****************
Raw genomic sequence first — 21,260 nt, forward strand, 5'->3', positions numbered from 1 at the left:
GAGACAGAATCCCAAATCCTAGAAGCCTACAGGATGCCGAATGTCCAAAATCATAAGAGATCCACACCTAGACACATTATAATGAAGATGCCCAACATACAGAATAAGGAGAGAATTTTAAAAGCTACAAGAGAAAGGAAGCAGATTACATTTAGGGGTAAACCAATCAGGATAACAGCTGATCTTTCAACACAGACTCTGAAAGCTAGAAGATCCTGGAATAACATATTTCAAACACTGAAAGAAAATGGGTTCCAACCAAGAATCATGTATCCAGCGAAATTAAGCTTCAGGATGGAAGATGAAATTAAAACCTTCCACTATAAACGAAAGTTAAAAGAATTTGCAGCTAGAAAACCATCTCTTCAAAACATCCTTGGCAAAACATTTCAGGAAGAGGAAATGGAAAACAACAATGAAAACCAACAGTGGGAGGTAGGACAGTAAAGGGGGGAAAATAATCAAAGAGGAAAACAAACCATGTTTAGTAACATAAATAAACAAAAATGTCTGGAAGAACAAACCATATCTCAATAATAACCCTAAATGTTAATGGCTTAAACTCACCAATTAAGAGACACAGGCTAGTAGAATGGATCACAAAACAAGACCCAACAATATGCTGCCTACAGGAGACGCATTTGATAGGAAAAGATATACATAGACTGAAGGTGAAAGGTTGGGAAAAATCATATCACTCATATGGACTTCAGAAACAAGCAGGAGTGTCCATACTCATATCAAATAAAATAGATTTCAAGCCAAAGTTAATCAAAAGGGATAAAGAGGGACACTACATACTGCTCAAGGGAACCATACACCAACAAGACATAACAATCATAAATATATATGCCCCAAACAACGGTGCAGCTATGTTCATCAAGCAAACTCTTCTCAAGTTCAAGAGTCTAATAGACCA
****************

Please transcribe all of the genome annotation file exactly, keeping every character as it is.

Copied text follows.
Raw genomic sequence first — 21,260 nt, forward strand, 5'->3', positions numbered from 1 at the left:
GAGACAGAATCCCAAATCCTAGAAGCCTACAGGATGCCGAATGTCCAAAATCATAAGAGATCCACACCTAGACACATTATAATGAAGATGCCCAACATACAGAATAAGGAGAGAATTTTAAAAGCTACAAGAGAAAGGAAGCAGATTACATTTAGGGGTAAACCAATCAGGATAACAGCTGATCTTTCAACACAGACTCTGAAAGCTAGAAGATCCTGGAATAACATATTTCAAACACTGAAAGAAAATGGGTTCCAACCAAGAATCATGTATCCAGCGAAATTAAGCTTCAGGATGGAAGATGAAATTAAAACCTTCCACTATAAACGAAAGTTAAAAGAATTTGCAGCTAGAAAACCATCTCTTCAAAACATCCTTGGCAAAACATTTCAGGAAGAGGAAATGGAAAACAACAATGAAAACCAACAGTGGGAGGTAGGACAGTAAAGGGGGGAAAATAATCAAAGAGGAAAACAAACCATGTTTAGTAACATAAATAAACAAAAATGTCTGGAAGAACAAACCATATCTCAATAATAACCCTAAATGTTAATGGCTTAAACTCACCAATTAAGAGACACAGGCTAGTAGAATGGATCACAAAACAAGACCCAACAATATGCTGCCTACAGGAGACGCATTTGATAGGAAAAGATATACATAGACTGAAGGTGAAAGGTTGGGAAAAATCATATCACTCATATGGACTTCAGAAACAAGCAGGAGTGTCCATACTCATATCAAATAAAATAGATTTCAAGCCAAAGTTAATCAAAAGGGATAAAGAGGGACACTACATACTGCTCAAGGGAACCATACACCAACAAGACATAACAATCATAAATATATATGCCCCAAACAACGGTGCAGCTATGTTCATCAAGCAAACTCTTCTCAAGTTCAAGAGTCTAATAGACCA